Love, winning games, and living big

Written by on July 4, 2010 in Faith and Spiritual Life, Notes By The Way with 0 Comments

Seth Godin keeps writing things that challenge me to live to the fullest, not settle for life in a small story.  He writes:

…a never-ending cycle of optimization can become a crutch, a place to hide when you really should be confronting the endless unknown, not the banal stair step of incremental optimization. While Yahoo was optimizing their home page in 2001, the guys at Google were inventing something totally new.

There are so many ways we settle for less. Another is competition. “Winning” is supposed to have value. Demagogues are people willing to “wreck the system” to win. Demagoguery seems to be on the rise. What is the bigger story? Godin writes:

What happens when you define a win as getting closer to someone who wants the same thing? Or when you define it as improvement over time? Or in creating trust?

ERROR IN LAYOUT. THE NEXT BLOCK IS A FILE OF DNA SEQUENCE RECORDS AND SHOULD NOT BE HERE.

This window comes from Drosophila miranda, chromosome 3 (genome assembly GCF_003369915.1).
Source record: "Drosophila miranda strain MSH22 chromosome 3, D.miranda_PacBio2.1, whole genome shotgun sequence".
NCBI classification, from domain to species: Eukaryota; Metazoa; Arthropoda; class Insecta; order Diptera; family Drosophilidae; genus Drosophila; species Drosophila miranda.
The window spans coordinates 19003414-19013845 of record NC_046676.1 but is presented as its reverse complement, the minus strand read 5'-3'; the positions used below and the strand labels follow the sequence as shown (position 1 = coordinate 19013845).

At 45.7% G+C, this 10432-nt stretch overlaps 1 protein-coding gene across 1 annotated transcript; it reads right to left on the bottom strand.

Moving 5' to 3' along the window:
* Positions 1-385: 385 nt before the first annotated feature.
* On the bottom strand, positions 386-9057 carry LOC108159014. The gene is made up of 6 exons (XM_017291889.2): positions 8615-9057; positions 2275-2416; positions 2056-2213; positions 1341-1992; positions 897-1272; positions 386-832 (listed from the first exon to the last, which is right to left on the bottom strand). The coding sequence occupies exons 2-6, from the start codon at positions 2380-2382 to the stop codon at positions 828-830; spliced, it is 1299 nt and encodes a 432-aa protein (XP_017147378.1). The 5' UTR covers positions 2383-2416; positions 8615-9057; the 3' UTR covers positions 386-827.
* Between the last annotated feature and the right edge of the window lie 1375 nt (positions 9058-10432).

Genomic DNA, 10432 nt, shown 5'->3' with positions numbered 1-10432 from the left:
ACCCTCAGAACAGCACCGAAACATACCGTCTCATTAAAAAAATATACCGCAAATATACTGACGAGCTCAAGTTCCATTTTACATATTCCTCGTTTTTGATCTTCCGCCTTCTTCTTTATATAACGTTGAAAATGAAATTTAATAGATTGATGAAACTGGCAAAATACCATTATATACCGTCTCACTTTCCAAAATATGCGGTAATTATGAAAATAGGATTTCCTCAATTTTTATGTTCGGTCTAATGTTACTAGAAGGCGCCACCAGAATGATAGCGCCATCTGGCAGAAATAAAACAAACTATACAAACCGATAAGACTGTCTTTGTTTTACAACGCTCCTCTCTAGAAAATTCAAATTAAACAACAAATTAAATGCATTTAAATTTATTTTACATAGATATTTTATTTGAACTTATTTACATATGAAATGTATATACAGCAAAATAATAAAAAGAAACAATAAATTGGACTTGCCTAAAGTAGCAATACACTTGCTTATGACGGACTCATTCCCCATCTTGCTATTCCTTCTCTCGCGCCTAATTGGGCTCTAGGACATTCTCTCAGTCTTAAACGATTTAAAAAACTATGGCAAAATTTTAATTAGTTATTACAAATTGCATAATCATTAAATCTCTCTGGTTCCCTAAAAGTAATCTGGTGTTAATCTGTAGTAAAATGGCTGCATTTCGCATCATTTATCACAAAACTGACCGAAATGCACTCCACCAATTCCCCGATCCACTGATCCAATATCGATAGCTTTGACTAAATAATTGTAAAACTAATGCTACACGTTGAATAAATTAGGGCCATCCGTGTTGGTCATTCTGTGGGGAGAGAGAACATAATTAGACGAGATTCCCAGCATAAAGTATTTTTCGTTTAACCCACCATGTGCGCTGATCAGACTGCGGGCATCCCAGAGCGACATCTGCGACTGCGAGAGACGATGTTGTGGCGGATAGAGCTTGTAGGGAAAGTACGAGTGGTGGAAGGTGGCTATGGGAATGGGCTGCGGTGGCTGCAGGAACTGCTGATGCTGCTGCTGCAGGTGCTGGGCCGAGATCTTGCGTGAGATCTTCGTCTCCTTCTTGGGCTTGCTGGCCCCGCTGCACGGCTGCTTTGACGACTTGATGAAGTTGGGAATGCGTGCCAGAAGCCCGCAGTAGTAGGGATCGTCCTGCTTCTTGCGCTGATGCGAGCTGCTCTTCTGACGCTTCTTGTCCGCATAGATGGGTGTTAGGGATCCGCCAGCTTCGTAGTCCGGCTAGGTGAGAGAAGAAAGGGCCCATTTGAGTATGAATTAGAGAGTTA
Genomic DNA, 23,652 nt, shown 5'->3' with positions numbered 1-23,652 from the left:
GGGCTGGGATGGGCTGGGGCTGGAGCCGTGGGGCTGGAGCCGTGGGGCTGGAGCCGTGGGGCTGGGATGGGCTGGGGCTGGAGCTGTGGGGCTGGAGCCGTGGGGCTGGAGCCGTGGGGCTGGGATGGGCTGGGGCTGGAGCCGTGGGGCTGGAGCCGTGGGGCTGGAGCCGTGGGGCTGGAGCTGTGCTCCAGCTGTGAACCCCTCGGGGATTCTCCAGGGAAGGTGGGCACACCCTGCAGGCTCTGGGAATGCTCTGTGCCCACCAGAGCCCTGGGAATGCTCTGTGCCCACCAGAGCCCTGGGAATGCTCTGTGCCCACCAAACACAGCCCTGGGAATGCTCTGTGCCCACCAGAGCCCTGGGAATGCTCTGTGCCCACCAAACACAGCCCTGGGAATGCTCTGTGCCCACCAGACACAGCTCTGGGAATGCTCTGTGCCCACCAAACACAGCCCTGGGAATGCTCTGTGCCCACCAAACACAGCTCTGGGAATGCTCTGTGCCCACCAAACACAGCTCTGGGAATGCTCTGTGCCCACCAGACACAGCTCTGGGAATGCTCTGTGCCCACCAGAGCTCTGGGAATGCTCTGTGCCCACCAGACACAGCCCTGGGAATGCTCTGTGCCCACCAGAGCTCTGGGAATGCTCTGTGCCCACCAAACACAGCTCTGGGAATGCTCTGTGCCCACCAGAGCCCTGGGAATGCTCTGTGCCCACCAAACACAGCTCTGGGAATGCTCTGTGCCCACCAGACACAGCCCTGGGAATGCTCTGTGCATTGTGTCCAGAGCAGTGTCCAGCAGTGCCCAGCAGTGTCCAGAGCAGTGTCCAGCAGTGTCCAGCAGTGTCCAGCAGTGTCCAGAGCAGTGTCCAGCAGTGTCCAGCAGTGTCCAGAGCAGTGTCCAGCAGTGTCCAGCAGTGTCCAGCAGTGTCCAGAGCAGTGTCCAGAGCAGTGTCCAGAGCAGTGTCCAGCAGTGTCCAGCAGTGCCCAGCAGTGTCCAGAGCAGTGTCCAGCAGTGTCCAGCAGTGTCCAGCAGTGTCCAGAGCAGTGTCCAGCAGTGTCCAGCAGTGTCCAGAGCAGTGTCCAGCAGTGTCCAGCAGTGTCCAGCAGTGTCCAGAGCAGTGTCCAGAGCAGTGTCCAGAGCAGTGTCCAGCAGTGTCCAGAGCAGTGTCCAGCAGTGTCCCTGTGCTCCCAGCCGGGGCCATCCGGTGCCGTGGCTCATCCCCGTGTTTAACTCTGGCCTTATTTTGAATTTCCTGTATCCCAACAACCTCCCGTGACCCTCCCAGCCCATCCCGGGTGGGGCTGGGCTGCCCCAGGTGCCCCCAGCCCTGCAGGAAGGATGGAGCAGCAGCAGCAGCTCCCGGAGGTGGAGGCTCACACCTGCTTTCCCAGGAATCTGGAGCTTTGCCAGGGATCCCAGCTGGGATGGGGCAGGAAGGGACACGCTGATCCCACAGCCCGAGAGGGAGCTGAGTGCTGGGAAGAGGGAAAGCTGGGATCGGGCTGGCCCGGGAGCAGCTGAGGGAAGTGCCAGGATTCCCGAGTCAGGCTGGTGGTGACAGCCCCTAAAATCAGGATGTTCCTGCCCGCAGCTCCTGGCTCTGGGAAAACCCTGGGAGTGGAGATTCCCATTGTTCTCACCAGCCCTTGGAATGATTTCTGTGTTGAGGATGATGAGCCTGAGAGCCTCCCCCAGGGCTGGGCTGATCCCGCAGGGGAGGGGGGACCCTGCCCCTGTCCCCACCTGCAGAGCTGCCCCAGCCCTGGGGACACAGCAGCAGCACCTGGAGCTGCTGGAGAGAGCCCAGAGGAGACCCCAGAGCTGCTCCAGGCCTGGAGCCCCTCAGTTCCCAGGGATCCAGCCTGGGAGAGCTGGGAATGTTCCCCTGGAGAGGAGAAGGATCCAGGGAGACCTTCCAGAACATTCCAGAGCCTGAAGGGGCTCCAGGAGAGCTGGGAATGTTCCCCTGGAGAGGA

He’s talking about love, at least in part. Winning is nothing if the story ends there. Movies that end with the cheers of the crowd at the end of the game conceal that point. Victories in the big and small games we play recede with time into nothingness, and so do we if we attach ourselves to them. Love creates bigger stories that ascend and expand as they go.

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About the Author

About the Author: Andy Gray is a writer and photographer living in Phnom Penh, Cambodia and working with Alongsiders International. You can find him puttering around the streets of Phnom Penh on his Suzuki Viva 125, running stoplights and driving on the wrong side of the road or on the sidewalks like a local. If you see him in a coffee shop, he'll be the one typing and deleting the same line over and over again. .

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